The New-Brunswick Aboriginal Duty Counsel Project
One surprising observation is the number of duty counsel clients who speak English poorly. The clients were asked how well they were able to speak English, French, and the traditional language of the First Nations people in this region - Mi' Kmaq. A very large percentage of the sample report being able to speak the native language well. A very important observation is that 23.7 % of the population claim to speak English poorly and 8.5 % report that they do not speak English at all. The use of French in this officially bilingual province does not make up for not speaking English. Only one person claimed to speak French well.
|Well||88.1 % (104)||67.8 % (80)||0.0 % (0)|
|Poorly||1.7 % (2)||23.7 % (28)||0.0 % (0)|
|Not at all||10.2 % (12)||8.5 % (10)||100.0 % (117)|
|TOTAL||100.0 % (118)||100.0 % (118)||100.0 % (117)|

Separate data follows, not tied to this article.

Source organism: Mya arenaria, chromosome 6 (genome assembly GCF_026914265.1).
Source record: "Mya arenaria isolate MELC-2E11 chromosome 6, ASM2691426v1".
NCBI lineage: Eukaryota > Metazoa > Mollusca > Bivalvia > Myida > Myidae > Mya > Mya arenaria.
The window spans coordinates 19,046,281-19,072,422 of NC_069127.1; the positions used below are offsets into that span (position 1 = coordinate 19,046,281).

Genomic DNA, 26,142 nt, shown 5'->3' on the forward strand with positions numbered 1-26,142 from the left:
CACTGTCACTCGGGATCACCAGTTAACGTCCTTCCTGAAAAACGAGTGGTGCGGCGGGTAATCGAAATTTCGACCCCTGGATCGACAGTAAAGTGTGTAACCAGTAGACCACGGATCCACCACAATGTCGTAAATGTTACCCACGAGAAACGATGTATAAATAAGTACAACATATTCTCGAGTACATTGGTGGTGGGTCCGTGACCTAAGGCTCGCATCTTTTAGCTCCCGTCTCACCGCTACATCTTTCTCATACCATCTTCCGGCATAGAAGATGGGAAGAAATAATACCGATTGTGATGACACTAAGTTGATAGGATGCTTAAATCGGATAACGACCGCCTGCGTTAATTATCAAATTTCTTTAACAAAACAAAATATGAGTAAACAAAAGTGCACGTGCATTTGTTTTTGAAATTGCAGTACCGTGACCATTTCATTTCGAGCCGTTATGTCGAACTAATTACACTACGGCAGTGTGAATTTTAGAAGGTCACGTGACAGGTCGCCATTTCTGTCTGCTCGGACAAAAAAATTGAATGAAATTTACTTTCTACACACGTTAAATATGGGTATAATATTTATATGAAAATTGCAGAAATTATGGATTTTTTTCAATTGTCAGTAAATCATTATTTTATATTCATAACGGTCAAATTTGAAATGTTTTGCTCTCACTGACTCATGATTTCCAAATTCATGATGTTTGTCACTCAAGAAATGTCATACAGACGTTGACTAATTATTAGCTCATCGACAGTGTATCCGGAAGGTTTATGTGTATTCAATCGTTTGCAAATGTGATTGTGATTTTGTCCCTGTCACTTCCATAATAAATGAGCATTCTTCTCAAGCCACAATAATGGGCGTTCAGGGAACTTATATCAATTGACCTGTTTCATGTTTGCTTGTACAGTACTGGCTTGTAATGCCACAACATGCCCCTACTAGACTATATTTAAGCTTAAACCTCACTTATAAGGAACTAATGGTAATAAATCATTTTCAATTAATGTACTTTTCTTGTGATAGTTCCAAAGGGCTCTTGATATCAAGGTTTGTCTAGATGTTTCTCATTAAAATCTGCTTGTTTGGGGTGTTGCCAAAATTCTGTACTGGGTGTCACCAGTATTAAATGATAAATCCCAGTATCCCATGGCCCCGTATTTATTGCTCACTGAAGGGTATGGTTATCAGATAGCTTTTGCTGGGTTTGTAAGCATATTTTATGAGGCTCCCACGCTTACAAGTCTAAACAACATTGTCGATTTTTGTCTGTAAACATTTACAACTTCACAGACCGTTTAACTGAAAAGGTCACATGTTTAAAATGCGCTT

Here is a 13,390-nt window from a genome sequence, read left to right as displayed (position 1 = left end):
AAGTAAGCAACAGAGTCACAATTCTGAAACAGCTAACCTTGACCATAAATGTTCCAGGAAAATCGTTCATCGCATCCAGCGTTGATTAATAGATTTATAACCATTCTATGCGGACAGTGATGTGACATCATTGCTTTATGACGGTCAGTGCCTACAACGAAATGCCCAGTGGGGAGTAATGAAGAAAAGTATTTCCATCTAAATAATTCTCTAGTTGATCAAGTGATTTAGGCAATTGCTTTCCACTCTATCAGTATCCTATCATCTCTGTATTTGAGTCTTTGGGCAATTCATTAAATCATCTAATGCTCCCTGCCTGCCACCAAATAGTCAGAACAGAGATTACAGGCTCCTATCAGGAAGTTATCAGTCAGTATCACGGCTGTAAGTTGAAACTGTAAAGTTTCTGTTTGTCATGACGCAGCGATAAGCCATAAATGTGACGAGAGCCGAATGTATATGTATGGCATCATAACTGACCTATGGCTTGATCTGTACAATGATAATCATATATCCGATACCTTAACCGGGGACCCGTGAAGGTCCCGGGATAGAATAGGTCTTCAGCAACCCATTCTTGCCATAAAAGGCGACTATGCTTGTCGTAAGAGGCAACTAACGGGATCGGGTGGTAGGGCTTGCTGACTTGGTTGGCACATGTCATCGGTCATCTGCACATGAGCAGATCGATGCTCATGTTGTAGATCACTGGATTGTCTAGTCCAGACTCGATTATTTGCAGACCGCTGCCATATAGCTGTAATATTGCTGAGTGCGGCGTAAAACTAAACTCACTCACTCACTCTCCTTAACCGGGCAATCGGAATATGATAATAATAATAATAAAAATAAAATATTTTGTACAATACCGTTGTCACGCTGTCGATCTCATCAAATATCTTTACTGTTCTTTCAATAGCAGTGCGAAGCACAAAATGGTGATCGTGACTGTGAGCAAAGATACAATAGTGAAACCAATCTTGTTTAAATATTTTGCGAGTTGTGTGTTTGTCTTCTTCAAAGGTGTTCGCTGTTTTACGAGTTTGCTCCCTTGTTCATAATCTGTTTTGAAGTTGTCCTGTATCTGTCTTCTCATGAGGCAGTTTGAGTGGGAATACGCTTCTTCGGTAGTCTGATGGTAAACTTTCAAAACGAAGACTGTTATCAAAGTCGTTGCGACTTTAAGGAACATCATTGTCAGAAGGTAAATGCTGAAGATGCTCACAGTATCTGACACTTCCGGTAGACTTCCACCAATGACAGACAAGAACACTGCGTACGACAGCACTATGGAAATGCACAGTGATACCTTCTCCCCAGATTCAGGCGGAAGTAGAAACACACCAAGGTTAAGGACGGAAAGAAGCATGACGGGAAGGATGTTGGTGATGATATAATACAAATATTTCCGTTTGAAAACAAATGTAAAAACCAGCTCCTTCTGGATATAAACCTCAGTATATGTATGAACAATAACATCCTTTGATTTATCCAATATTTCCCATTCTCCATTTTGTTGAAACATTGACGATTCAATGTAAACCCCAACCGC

These data confirm the perceptions of Legal Aid New Brunswick about the number of Aboriginal people not understanding English or French well enough to communicate effectively with the duty counsel lawyer. These data suggest that a serious problem existed for service delivery. Because of linguistic barriers, about 32 % of the population would have difficulty understanding the justice process in courts that operate on the two official languages, English or French. Obviously, justice services in the Mi' Kmaq language are necessary in order to assure that these First Nations people can understand the court process and thus receive fair and informed treatment in the criminal justice process. It is well to keep in mind that this project is limited to duty counsel services. What happens to these people in the subsequent stages of the justice process is an important question.
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